This week Tyson Foods announced it will put plans for a Kansas poultry complex on hold.  The company had pledged construction of a $320 million dollar plant in Leavenworth County just two weeks prior. By mid-week, more than a dozen other Kansas communities had lined up to take a crack at the 1,600 jobs the project was forecast to bring.Local rejection of industrial bond funding drove Tyson’s move, and adds to the contentious debate over corporate giveaways in Midwestern states. As producer Colleen Bradford Krantz discovered, the planned addition of a handful of hog processors also has brought mixed reactions from heartland area producers.

By late next year, Iowa hog producer Rick Chipman should be able to point his livestock trailer in any direction and, within four hours, reach any of eleven hog packing plants.

Rick Chipman, Chipman Farms: “We have been blessed with a lot of packing space in this area. Unfortunately, the industry as a whole needs more. We have pushed our packing capacity to its limit the last few years and so it’s a good thing that we are see additional packing spaces open up.”

Chipman, whose Chipman Farms near Harlan will feed out nearly 60,000 hogs this year, said he’s cautiously optimistic about the five new or renovated Midwest hog processing facilities that will open be fall 2018.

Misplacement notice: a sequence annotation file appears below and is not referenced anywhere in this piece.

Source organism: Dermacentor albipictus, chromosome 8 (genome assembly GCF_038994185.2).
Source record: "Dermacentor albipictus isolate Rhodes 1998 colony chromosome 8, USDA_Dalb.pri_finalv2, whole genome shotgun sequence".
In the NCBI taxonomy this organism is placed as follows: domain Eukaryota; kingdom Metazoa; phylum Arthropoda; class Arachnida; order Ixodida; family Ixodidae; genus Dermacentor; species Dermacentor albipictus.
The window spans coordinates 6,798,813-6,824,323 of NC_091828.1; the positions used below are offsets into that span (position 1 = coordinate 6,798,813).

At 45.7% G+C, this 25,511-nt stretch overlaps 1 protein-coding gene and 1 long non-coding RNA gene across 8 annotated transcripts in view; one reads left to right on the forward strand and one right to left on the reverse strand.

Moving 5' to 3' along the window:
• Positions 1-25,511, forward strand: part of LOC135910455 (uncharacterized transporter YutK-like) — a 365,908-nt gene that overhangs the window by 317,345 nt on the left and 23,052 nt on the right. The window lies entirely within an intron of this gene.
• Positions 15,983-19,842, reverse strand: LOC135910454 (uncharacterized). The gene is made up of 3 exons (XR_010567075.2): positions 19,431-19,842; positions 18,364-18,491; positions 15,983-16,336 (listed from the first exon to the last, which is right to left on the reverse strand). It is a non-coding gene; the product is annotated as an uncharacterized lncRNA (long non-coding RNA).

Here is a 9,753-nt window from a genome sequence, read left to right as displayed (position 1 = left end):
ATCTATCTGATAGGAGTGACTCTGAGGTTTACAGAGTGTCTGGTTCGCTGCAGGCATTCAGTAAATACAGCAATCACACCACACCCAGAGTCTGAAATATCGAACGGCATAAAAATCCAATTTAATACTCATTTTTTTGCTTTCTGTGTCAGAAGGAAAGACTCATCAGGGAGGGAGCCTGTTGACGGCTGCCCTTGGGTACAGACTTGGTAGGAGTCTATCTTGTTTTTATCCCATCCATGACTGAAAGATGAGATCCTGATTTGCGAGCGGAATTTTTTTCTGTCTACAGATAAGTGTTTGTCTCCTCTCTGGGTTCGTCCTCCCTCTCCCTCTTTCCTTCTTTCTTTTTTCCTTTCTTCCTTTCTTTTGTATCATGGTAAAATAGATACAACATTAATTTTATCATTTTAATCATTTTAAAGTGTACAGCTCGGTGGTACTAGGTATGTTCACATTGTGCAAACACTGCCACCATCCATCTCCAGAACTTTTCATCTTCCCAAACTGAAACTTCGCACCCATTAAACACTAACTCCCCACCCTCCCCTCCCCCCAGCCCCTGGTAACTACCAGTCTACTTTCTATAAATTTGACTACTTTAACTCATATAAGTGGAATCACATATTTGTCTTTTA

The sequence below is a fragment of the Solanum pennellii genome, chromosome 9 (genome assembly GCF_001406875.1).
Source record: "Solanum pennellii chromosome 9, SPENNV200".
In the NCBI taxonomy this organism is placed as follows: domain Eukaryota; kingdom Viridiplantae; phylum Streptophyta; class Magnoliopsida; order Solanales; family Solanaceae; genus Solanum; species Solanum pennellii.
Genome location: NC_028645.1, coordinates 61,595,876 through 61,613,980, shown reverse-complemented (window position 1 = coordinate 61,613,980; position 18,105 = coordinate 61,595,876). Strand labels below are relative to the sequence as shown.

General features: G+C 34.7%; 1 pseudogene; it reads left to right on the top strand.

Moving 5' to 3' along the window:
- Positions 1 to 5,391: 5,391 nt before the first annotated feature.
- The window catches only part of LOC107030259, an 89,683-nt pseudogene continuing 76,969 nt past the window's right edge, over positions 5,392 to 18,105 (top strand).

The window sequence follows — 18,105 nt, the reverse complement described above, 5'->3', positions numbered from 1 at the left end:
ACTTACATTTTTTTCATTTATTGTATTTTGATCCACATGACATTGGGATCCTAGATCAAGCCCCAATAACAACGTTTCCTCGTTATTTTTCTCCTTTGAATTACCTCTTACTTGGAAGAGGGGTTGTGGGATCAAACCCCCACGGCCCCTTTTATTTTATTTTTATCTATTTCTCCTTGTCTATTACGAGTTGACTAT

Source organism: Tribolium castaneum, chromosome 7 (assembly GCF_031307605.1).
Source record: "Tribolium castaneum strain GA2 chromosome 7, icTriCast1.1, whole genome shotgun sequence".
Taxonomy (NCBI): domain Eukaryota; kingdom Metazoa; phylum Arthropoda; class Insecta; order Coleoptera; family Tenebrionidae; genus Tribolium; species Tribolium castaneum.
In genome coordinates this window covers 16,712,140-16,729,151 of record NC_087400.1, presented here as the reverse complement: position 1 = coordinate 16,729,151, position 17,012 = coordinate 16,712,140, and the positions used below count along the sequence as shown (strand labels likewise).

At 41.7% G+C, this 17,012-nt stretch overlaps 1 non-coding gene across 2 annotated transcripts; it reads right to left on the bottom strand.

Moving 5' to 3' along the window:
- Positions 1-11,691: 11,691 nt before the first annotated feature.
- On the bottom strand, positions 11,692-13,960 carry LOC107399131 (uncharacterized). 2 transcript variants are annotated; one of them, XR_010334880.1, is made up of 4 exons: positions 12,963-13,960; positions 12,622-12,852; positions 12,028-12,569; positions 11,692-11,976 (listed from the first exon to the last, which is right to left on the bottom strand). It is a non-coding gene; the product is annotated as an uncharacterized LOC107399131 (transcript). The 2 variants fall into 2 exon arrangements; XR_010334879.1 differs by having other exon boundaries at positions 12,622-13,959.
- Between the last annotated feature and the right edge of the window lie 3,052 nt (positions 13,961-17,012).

Rick Chipman, hog producer, Harlan, Iowa: “It shows the vibrance and the growth of the industry. …We really like how companies and groups of producers are investing in new technology and state-of-the-art facilities….We certainly like the competitive spirit that we have between the packers when we go to make contracts.”

The five hog packing plants will ultimately have a combined slaughter capacity of at least 9.5 million hogs annually. That would represent about 8 percent of the 118 million hogs slaughtered in the U.S. in 2016.

Ron Prestage, Prestage Farms, president: “The supply is already set based on how many market hogs are grown and the demand is determined by how much people want to eat pork and, in the U.S., how successful we are at exporting pork outside the country. That is not going to change as a result of new plants being built or not built.”